In fact, the threats such as they manifested themselves – an artificially super strong man Mike (played by Angel alum J. August Richards), a mysterious doctor, and secret police forces with their own nefarious agendas – were relatively glib and benign, the sort of enemies you’d see thrown up in shows like MacGyver, a show I enjoyed but which let’s face it had largely cartoon baddies for the hero to defeat with relative ease.
And I get it – we’re talking about a cartoon-ish type world.
But The Avengers, and Iron Man franchises particularly hinted at the fact that there were weightier matters to deal even in a world of over the top superheroes and villains, and to see that largely absent from Agents of S.H.I.E.L.D. was a disappointment.
As was the almost total absence of characters with more at play than a one note issue.
Agent Ward (Brett Dalton) is a black ops specialist who is brilliant at his job but unable to play well with his colleagues, the ultimate loner with a strong sense of what’s right and wrong whose ability to be part of a team is limited.
Agents Fitz (Iain De Caestecker) and Simmons (Elizabeth Henstridge), brandishing Scottish and English accents respectively, are the almost comical yet scientifically brilliant minds behind much of the cool gadgetry that S.H.I.E.L.D. makes copious use of. They’re not field-trained, and unsure if they should have ever left the lab but perfect for throwing up huge chunks of exposition in such a fun fashion that you don’t notice how much is being thrown at you.
Skye, the disaffected hacker who cleaves to a decidedly leftist agenda and stands for pretty much everything S.H.I.E.L.D. doesn’t, is the ultimate disaffected yet beautiful outsider who not be as loyal to her new team as she appears.
All engaging to a degree yes but hardly layered like Tony Stark or Agent Coulson, which is strange when you consider how much time they had to introduce themselves in a pilot episode that focused heavily on the assembling of the team.
The only member of the team besides Coulson that comes through with any shades of grey or hint of a larger sense of self is Ming-Na Wen’s Melinda May, a field agent so accomplished she is known by the legendary moniker The Cavalry (a name she now dislikes intensely) but who has fled the rough and tumble of field work for the safety of a desk job and reams of paperwork.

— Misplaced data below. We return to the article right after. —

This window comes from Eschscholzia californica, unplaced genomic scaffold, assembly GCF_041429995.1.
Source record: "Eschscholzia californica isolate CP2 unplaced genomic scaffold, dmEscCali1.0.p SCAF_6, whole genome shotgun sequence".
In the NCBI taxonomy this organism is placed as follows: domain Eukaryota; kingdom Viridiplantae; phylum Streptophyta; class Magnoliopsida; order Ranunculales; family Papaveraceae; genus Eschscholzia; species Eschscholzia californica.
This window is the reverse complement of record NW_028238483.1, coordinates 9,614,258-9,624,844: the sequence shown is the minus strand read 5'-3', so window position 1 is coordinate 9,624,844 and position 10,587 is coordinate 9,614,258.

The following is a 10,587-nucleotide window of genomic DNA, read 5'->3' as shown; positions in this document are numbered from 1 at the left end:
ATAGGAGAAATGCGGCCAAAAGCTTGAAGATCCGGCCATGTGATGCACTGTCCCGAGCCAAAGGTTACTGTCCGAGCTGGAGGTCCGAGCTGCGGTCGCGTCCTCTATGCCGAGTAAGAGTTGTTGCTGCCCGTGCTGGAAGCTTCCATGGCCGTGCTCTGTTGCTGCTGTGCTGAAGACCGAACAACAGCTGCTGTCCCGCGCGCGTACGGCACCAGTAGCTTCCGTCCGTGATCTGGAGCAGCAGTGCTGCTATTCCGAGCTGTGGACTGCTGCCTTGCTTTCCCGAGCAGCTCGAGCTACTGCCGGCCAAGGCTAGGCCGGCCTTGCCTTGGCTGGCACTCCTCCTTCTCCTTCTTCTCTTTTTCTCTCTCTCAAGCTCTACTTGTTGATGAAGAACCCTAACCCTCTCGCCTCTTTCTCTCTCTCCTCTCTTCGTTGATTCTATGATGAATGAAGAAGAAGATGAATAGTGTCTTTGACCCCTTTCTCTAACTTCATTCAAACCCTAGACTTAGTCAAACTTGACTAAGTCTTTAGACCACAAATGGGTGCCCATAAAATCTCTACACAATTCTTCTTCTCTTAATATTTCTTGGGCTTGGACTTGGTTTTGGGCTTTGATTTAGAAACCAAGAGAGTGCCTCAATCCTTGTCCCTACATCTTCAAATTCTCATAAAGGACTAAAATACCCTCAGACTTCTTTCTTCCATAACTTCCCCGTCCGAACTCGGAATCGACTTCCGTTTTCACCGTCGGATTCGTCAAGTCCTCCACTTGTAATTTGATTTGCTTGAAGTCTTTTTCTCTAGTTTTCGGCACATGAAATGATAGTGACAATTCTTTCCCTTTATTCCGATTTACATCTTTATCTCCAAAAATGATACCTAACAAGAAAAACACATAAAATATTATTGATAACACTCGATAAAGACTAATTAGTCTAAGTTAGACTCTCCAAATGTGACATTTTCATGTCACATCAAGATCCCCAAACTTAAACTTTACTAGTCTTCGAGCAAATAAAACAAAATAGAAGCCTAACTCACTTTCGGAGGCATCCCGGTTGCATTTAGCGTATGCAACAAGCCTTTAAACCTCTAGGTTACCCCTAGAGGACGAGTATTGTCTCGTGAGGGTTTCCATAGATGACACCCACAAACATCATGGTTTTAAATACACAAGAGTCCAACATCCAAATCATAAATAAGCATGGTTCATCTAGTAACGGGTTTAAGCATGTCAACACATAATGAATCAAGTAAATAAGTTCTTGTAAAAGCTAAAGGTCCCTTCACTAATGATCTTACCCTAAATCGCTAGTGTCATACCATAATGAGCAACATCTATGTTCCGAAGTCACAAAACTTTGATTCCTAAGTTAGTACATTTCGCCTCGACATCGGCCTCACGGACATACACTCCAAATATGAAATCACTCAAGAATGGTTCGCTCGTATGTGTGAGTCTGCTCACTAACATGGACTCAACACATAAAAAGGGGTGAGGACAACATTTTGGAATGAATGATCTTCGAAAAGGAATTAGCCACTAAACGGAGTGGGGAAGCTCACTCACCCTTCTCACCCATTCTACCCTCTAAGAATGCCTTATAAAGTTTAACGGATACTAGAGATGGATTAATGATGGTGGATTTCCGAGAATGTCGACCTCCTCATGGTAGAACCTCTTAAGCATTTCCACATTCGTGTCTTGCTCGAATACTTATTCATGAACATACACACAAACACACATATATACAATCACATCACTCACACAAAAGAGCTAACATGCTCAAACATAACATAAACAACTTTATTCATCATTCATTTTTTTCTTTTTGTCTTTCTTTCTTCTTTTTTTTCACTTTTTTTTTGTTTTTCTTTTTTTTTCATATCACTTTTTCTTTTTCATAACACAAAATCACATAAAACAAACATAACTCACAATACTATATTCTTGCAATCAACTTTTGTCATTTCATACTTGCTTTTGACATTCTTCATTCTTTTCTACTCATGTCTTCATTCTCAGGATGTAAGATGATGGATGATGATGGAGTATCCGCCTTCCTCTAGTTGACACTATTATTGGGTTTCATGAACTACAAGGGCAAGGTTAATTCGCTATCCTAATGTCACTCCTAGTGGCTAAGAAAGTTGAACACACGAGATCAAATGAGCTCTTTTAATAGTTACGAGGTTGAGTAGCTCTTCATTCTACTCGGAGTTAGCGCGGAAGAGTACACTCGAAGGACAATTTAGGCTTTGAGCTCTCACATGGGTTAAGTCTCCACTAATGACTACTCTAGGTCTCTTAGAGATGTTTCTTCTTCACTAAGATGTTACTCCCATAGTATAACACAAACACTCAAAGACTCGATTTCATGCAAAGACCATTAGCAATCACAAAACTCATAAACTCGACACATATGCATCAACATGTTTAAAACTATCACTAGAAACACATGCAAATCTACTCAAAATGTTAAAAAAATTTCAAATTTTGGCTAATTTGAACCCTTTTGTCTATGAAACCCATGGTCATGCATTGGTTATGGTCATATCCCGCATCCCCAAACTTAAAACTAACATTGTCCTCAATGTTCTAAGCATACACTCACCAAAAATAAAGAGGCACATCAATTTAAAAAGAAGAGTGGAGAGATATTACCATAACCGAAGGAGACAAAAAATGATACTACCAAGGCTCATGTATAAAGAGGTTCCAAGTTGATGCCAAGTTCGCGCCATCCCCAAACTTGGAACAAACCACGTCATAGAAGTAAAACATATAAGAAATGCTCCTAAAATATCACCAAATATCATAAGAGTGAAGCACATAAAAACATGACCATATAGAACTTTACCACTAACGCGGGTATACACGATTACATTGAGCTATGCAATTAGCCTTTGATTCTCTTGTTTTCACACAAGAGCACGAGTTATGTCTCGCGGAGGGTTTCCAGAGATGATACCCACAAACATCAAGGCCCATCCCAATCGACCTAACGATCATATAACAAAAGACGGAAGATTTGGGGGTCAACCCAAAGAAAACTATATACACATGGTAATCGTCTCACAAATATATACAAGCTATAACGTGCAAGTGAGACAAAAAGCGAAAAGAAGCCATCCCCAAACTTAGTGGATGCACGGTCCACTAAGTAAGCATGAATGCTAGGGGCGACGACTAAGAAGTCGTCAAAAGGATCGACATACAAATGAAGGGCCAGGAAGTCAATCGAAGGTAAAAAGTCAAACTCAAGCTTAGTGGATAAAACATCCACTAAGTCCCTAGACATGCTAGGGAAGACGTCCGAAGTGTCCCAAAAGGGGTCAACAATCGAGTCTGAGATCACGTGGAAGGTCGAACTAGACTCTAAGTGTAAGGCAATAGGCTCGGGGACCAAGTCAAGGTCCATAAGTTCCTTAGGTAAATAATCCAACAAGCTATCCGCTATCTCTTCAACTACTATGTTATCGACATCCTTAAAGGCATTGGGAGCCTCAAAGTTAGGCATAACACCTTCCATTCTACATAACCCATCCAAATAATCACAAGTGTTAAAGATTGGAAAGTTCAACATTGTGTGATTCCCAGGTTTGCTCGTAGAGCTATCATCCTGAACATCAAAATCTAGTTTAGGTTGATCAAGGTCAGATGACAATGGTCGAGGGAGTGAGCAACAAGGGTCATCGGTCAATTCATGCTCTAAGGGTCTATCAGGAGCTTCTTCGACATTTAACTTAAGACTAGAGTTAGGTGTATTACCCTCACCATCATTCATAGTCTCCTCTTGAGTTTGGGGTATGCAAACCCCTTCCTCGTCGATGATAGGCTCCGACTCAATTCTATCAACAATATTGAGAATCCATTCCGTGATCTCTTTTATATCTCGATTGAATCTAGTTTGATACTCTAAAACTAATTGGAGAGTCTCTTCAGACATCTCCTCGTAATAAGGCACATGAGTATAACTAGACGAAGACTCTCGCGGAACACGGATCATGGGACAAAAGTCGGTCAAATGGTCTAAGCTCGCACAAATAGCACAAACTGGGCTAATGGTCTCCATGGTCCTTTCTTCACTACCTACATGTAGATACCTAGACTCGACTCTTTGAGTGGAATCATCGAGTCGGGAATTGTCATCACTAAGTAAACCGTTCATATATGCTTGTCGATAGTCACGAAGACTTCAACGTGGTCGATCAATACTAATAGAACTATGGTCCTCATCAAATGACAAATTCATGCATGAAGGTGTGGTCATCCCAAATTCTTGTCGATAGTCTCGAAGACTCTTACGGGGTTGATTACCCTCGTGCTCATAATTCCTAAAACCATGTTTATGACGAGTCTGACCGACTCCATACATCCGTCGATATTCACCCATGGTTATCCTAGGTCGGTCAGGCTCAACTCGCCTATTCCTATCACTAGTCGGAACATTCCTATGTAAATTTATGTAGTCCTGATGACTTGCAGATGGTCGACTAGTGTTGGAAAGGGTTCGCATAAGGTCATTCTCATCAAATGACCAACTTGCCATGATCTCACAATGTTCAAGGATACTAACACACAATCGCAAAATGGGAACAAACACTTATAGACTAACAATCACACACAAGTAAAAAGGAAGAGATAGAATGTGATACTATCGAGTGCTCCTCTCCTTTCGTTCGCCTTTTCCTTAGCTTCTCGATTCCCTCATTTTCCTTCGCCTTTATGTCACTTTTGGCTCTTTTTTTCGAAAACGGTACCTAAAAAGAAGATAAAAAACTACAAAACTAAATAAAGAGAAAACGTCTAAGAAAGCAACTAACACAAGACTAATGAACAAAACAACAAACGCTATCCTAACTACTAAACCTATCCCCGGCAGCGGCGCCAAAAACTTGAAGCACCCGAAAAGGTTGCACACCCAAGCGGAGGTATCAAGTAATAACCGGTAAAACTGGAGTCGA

Drawn reluctantly back into on the ground action, she agrees to simply be a “bus driver”, flying the monstrous plane S.H.I.E.L.D. calls home and nothing more.
Naturally that doesn’t last long, and her much-resisted involvement in some athletic fight scenes and gun battles causes more than a bit of friction with Agent Coulson, a man who is over-promised and under-delivered on the fighting the bad guys stuff.
She alone stood out as someone to watch and feel connected to, although the team did gel somewhat after episode 2, “O-8-4” when they were forced to join forces to defeat an unexpected foe.
Still for all these drawbacks, and the fact that the series bears the look and feel of an 80s Spelling action adventure series (though with thankfully far superior dialogue), I enjoyed it’s shallow-end-of-the-pool adventures.
Both episodes were enjoyably escapist sugary fluff with little to tax the mind or emotions, non-stop action that kept me watching despite any misgivings I might have had.
What Marvel’s Agents of S.H.I.E.L.D. will need if it is to go from merely good to the great I know it can be is a lot more flesh on them character and storytelling bones.
There’s simply not enough right now however, no matter how entertaining it may be, to keep me fully engaged long term, and attention will need to be paid to the cardboard cutout characters, shaky sense of identity and join the dots plot points if the show isn’t to sink down to merely watchable.
It has the foundation to be so much more than that, and I am hoping that whoever is holding Whedon back from going totally for broke will step back and let the master do his thing.
Then we will truly have the sort of epic, imagination-enthralling show I was expecting when I first tuned in.